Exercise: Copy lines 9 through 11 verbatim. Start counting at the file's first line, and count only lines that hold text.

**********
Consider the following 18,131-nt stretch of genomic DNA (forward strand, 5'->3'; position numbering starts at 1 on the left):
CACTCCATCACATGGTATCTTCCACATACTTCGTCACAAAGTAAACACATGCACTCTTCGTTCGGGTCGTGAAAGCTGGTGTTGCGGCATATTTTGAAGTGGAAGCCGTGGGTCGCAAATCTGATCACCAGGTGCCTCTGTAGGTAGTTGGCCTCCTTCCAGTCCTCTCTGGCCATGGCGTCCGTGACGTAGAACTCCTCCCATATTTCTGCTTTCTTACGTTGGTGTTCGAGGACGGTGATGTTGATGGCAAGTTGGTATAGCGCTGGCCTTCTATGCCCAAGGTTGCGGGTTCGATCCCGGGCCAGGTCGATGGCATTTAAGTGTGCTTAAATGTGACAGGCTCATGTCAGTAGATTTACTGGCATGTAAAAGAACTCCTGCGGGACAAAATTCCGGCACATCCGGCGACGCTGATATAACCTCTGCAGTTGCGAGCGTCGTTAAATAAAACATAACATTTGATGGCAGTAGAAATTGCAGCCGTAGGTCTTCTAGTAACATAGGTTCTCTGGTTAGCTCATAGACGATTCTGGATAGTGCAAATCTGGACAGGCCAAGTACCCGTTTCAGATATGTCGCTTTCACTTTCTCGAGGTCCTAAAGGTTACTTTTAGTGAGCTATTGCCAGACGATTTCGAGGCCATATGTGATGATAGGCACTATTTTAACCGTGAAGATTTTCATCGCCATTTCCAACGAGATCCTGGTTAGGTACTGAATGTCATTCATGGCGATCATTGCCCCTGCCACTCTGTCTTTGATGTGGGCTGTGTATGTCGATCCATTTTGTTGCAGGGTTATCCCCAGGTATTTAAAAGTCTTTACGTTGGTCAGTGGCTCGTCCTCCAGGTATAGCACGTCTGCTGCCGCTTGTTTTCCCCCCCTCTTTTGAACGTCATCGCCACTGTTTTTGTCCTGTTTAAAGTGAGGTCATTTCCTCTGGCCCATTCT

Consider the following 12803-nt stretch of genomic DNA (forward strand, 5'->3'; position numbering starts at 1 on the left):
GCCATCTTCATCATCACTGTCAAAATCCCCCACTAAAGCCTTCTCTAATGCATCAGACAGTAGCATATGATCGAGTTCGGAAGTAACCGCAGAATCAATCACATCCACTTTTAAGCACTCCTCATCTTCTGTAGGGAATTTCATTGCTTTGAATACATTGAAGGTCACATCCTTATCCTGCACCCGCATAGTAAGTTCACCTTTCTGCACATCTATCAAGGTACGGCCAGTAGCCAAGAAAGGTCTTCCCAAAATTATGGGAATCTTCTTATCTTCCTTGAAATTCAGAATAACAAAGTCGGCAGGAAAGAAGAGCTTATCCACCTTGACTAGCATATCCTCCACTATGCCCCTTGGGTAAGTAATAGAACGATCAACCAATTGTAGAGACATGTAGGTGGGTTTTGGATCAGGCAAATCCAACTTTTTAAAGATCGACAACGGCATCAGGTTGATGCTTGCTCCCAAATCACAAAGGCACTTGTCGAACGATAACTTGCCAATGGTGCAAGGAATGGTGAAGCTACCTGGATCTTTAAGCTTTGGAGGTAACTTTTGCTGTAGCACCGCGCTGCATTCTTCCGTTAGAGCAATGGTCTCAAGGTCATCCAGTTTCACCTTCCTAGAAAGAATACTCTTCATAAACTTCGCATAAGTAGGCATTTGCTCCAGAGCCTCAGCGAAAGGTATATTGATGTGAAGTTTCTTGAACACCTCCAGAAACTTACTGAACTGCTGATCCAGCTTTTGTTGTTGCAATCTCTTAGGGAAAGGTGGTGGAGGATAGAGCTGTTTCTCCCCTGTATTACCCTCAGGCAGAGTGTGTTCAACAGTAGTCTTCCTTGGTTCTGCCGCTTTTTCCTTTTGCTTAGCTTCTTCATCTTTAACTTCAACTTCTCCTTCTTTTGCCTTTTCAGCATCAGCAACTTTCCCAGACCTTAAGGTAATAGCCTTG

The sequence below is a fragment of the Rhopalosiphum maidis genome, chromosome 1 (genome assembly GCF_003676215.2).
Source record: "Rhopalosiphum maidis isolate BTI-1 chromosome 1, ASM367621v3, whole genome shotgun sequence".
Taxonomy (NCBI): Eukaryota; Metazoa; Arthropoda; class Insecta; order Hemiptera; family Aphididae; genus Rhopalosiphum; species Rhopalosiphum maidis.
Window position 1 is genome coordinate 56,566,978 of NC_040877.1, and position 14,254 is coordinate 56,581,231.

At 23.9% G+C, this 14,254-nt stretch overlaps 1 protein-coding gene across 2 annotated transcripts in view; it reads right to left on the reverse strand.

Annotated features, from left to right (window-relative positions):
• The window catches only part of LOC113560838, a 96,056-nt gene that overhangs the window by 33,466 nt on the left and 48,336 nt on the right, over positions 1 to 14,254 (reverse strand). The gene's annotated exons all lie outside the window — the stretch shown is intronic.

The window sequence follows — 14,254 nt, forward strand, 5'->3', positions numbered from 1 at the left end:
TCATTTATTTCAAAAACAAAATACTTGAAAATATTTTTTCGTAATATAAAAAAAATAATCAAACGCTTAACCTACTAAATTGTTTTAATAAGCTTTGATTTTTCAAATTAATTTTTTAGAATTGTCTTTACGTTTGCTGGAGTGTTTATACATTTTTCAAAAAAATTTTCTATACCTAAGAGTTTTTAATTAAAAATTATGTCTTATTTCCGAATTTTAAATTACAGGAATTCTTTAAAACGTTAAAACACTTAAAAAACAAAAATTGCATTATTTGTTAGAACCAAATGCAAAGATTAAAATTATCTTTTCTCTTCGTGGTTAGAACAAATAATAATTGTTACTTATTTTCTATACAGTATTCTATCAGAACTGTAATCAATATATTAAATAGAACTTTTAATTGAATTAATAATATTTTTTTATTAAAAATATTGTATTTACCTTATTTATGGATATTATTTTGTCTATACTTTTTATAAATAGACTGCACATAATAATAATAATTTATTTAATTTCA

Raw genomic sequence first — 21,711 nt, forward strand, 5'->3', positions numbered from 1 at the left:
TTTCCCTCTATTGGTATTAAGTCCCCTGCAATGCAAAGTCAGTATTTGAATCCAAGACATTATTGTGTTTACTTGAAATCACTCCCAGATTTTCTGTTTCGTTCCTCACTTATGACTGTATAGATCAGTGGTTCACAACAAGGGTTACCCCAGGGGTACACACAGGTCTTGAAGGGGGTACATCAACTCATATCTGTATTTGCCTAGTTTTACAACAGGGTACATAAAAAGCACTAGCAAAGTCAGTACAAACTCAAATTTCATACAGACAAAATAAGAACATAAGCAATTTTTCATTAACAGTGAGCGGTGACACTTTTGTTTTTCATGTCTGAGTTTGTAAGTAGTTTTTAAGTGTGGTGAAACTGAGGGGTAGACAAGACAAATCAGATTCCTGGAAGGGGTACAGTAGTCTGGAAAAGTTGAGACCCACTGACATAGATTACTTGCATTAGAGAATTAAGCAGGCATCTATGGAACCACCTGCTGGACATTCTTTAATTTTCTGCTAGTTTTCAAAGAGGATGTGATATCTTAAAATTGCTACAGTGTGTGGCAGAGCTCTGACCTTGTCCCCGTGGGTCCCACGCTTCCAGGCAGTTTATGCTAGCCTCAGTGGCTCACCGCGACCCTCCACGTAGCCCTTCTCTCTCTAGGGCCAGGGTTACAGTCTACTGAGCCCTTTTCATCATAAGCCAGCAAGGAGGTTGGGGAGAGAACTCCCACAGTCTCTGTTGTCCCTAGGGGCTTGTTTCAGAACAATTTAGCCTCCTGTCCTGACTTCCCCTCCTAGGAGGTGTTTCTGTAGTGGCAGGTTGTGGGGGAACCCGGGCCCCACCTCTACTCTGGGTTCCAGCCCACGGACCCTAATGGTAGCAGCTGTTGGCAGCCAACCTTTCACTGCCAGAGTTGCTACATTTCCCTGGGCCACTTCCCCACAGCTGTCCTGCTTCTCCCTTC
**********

At 23.9% G+C, this 14,254-nt stretch overlaps 1 protein-coding gene across 2 annotated transcripts in view; it reads right to left on the reverse strand.

Annotated features, from left to right (window-relative positions):
• The window catches only part of LOC113560838, a 96,056-nt gene that overhangs the window by 33,466 nt on the left and 48,336 nt on the right, over positions 1 to 14,254 (reverse strand). The gene's annotated exons all lie outside the window — the stretch shown is intronic.